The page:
A. A. Kosterev, Y. A. Bakhirkin, and F. K. Tittel, “Ultrasensitive gas detection by quartz-enhanced photoacoustic spectroscopy in the fundamental molecular absorption bands region,” Appl. Phys. B 80(1), 133–138 (2005).
[Crossref]

Brownsword, R.

Daghestani, N. S.

Gilbert, S. L.

Hangauer, A.

A. Hangauer, G. Spinner, M. Nikodem, and G. Wysocki, “Chirped laser dispersion spectroscopy using a directly modulated quantum cascade laser,” Appl. Phys. Lett. 103(19), 191107 (2013).
[Crossref]

Hanson, R. K.

Herndon, S.

J. B. McManus, M. S. Zahniser, J. D. D. Nelson, J. H. Shorter, S. Herndon, E. Wood, and R. Wehr, “Application of quantum cascade lasers to high-precision atmospheric trace gas measurements,” Opt. Eng. 49(11), 111124 (2010).
[Crossref]

Jeffries, J. B.

Jerez, B.

Kiuchi, K.

H. Nagata, K. Kiuchi, S. Shimotsu, J. Ogiwara, and J. Minowa, “Estimation of direct current bias and drift of Ti:LiNbO3 optical modulators,” J. Appl. Phys. 76(3), 1405–1408 (1994).
[Crossref]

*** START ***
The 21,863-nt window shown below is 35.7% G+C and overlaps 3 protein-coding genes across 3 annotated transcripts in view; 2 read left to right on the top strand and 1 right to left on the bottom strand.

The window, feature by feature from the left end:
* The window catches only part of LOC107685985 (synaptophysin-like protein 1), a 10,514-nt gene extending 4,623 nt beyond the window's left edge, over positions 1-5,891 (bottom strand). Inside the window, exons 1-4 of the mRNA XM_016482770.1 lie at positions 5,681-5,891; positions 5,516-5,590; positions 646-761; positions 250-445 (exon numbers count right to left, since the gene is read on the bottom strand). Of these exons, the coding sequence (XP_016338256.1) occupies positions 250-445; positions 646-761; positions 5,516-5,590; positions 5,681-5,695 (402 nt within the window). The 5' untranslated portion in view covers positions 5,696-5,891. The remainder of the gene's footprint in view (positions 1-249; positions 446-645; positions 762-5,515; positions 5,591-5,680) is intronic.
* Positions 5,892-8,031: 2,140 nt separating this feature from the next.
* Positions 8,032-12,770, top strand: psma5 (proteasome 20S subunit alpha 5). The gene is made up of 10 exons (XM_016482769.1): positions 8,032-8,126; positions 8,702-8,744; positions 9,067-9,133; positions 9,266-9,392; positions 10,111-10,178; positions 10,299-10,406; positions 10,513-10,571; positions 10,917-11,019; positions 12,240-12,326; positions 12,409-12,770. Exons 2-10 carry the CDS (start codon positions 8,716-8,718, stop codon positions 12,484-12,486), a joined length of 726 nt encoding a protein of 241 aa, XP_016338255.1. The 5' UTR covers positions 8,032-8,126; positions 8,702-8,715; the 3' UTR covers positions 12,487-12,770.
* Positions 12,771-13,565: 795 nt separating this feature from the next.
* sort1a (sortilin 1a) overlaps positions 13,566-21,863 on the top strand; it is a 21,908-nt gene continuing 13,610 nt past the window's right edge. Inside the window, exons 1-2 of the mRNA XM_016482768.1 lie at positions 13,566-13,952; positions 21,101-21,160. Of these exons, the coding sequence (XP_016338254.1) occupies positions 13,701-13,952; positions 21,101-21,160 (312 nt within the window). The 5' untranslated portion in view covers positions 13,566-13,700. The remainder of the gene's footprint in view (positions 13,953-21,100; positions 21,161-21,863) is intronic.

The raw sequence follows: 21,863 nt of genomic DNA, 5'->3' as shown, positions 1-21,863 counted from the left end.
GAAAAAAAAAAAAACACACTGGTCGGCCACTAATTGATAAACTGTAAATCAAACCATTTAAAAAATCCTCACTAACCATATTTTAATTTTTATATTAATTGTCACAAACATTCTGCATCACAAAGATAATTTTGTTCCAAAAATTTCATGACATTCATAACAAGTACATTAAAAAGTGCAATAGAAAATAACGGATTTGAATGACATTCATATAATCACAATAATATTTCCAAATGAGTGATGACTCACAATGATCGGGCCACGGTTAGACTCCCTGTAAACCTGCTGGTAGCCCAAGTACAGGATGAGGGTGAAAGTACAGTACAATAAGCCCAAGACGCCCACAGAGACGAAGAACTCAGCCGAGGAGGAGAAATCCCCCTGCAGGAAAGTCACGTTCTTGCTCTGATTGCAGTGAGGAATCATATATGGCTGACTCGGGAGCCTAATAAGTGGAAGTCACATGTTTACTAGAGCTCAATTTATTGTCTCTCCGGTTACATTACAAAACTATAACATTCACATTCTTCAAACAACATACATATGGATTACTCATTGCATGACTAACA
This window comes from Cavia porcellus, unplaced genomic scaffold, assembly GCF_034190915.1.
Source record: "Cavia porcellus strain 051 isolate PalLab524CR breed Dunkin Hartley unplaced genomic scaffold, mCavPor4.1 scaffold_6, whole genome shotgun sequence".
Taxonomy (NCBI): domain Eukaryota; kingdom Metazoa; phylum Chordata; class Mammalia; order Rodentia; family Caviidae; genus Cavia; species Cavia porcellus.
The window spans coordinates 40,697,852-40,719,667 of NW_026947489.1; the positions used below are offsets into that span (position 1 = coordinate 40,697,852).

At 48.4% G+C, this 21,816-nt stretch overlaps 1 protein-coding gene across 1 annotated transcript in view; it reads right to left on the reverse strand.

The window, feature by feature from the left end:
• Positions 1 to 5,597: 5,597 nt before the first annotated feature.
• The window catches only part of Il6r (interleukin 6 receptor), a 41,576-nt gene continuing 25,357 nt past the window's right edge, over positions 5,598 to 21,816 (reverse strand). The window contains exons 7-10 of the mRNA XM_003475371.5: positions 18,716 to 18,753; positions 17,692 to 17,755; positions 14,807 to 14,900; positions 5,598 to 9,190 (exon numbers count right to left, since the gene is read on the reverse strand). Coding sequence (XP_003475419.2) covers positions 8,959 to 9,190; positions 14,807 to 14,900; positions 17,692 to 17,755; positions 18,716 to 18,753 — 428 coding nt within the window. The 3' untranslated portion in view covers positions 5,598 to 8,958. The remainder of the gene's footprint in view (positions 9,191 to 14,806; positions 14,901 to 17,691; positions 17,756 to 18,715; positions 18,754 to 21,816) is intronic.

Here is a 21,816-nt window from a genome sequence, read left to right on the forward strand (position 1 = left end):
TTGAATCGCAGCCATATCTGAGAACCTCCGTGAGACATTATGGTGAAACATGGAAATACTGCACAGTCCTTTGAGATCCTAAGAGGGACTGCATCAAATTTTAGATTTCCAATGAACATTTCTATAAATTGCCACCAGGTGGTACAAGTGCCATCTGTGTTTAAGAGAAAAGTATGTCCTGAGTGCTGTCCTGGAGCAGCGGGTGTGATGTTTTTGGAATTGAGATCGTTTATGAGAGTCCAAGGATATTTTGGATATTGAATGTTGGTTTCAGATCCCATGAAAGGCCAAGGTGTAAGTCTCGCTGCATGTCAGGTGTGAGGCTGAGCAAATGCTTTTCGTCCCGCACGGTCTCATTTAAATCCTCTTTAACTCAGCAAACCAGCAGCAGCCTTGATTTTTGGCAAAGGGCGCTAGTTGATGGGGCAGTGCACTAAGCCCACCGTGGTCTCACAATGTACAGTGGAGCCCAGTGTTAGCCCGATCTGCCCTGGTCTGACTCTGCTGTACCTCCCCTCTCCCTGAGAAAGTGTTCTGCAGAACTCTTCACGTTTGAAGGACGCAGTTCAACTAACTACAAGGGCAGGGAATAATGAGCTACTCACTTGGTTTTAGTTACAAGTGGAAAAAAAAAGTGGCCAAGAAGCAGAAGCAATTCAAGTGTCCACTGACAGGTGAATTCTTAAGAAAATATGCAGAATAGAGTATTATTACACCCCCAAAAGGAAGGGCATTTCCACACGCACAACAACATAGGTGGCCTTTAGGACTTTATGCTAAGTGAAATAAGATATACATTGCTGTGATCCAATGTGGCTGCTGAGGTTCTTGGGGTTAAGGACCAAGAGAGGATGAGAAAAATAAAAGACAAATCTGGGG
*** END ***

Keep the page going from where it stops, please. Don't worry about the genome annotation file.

Kosterev, A. A.

A. A. Kosterev, Y. A. Bakhirkin, and F. K. Tittel, “Ultrasensitive gas detection by quartz-enhanced photoacoustic spectroscopy in the fundamental molecular absorption bands region,” Appl. Phys. B 80(1), 133–138 (2005).
[Crossref]

Maack, D. R.

H. Nagata, N. Papasavvas, and D. R. Maack, “Bias stability of OC48 x-cut lithium-niobate optical modulators: four years of biased aging test results,” IEEE Photon. Technol. Lett. 15(1), 42–44 (2003).
[Crossref]

Martín-Mateos, P.

McCurdy, M. R.

M. R. McCurdy, Y. A. Bakhirkin, and F. K. Tittel, “Quantum cascade laser-based integrated cavity output spectroscopy of exhaled nitric oxide,” Appl. Phys. B 85(2-3), 445–452 (2006).
[Crossref]

McManus, J. B.

J. B. McManus, M. S. Zahniser, J. D. D. Nelson, J. H. Shorter, S. Herndon, E. Wood, and R. Wehr, “Application of quantum cascade lasers to high-precision atmospheric trace gas measurements,” Opt. Eng. 49(11), 111124 (2010).
[Crossref]

Minowa, J.

H. Nagata, K. Kiuchi, S. Shimotsu, J. Ogiwara, and J. Minowa, “Estimation of direct current bias and drift of Ti:LiNbO3 optical modulators,” J. Appl. Phys. 76(3), 1405–1408 (1994).
[Crossref]